I got “Velocity: The Seven New Laws for a World Gone Digital” by Ajaz Ahmed and Stefan Olander in my goodie bag from Virgin Disruptors back in October last year when I attended the event as a guest. The main takeaway is that all we really want is to “make a meaningful and enduring contribution” in this world.

Being in the business of discussing the use of technology, the attitude you have makes all the difference. Let’s be clear from the get-go: Technology is not the end goal. It was never the end goal and treating it as such will lead to failure. Technology is a tool to empower people. Yes, the humanoids are still the ones that matter in the mix. You cannot and should not forget it’s all about people and the effect you have/what you do has on them.

I don’t care what you are producing (be it product or service), you should be asking yourself: is this making life easier/better for people and the world at large?

Digital transformation is hard. It’s damn hard, in fact. People approach it with caution, even fear, especially when it comes to business. But digital is the means, it is not the end goal.

“Digital is the means, it is not the end goal.”

“At the far side of an app, a Tweet, a digital anything, there’s a person”. How are you improving life at work for that person? Be honest — with yourself and with the people you interact with.

Nothing in life that’s truly meaningful comes easy. Making life easier for others will more than likely mean that you’re making life complicated for yourself. And that’s cool, as long as you use your creativity and imagination to come up with something of real value.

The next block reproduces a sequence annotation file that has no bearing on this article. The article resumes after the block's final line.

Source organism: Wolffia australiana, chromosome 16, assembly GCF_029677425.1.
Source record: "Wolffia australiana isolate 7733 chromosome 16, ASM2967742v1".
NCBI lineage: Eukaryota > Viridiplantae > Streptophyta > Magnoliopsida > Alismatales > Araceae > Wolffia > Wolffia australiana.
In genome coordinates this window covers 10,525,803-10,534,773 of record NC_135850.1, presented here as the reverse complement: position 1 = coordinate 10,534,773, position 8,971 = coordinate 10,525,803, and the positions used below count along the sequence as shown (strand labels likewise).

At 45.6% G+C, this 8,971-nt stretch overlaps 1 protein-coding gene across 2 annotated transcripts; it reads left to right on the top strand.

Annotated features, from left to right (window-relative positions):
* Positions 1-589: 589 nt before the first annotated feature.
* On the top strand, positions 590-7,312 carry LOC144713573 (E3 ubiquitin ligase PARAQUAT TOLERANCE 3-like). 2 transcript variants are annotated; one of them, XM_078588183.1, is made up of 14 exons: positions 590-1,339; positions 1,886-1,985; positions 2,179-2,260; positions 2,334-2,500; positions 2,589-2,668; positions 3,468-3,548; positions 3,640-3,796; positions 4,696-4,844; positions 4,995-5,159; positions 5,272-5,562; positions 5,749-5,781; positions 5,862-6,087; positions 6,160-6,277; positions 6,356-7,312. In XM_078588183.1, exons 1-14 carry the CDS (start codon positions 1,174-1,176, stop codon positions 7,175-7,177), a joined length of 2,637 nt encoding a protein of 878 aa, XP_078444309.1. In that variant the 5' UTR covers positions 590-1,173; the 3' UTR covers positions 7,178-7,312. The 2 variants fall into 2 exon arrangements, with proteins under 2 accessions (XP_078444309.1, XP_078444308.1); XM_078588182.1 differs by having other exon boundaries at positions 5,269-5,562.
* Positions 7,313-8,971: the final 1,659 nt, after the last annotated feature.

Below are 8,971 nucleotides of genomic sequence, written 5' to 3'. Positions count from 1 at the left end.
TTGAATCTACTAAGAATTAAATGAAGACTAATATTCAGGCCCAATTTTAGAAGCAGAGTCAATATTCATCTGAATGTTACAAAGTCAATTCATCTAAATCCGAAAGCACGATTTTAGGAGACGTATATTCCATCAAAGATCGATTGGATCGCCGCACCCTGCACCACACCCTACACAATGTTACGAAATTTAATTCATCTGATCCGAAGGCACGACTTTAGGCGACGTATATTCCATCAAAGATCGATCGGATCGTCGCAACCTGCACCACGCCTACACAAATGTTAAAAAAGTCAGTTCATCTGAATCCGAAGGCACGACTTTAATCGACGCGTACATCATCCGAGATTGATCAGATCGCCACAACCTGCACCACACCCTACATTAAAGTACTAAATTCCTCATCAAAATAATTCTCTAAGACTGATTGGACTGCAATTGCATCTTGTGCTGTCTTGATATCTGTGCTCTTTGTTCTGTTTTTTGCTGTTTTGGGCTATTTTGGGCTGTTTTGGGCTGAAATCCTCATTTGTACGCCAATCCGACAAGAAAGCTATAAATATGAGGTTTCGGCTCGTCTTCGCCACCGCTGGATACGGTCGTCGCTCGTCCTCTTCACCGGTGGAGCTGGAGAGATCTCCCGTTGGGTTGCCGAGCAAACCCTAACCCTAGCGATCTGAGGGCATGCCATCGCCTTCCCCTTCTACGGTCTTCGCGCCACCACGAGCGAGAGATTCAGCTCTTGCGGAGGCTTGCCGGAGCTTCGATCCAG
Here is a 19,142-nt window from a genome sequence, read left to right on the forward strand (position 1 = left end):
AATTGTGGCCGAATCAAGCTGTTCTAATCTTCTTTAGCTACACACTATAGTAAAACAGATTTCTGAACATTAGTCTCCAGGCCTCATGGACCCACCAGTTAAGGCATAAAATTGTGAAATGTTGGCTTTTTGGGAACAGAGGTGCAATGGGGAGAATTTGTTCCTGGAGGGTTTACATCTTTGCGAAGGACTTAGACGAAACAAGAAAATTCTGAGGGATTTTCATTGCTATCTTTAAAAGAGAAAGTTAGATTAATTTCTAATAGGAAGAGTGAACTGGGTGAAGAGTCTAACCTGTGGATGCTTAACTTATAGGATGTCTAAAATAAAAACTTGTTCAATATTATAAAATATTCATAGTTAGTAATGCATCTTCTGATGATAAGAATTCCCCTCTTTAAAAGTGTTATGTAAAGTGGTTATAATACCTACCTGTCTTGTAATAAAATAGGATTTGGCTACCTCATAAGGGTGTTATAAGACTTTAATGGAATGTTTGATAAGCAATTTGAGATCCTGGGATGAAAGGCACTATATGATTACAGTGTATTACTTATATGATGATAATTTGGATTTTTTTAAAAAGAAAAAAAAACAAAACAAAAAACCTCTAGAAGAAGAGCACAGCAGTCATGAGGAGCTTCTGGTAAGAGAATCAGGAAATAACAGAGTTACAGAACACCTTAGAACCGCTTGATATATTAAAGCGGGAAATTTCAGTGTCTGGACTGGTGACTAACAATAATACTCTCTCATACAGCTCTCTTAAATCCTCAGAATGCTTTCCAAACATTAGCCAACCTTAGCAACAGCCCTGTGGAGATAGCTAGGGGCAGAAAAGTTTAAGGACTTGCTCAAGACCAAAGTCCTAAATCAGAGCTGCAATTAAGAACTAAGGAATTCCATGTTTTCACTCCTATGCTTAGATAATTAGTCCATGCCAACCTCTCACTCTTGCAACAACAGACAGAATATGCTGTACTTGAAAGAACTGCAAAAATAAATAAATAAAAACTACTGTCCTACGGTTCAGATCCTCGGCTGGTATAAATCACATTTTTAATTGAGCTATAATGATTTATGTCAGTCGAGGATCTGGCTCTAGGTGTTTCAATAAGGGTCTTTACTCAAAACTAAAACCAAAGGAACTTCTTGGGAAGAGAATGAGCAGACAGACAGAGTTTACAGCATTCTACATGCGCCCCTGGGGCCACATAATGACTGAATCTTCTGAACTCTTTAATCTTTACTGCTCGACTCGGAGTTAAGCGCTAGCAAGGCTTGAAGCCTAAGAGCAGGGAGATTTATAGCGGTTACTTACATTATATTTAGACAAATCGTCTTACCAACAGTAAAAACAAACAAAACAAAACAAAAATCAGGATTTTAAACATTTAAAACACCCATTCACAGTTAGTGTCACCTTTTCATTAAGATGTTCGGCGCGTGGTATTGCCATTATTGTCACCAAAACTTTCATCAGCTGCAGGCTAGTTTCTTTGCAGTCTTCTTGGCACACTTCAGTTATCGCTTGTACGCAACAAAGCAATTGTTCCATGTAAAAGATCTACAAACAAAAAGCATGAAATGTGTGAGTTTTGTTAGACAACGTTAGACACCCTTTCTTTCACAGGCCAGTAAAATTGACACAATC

Work for VOI (value on investment), not ROI. The return will come. Evolving towards something better is one of our highest needs as humans on that pyramid Maslow gave us. And technology can free us and let us do better.

Nowhere is that more empowering than in our working lives. Mind numbing tasks, constant fire-fighting issues and redundant processes can dull even the sharpest minds and lull them into a state of mediocrity. Fulfilment dwindles, thriving becomes impossible.

The guys at Nike for instance, under Stefan Olander’s leadership as VP of Digital Sport, ask themselves these 5 questions about every single product:

1. Does it help athletes (people) get better?

2. Does it have the potential of reaching a million new people?

3. Can it be explained in two sentences or less?

4. Would we use it ourselves?

5. Is it simple, human and indispensable?

As a tech company shareholder, my aim is to make life easier for people at work. Empower them to creatively apply their skills and make a difference in turn.

Technology is not the the most powerful force in the universe. The most powerful force at play at any given time is imagination. Imagining a better way, an easier way, a new way and using technology to achieve it.

Tech can set you free, the rest it’s up to you.

Originally published at medium.com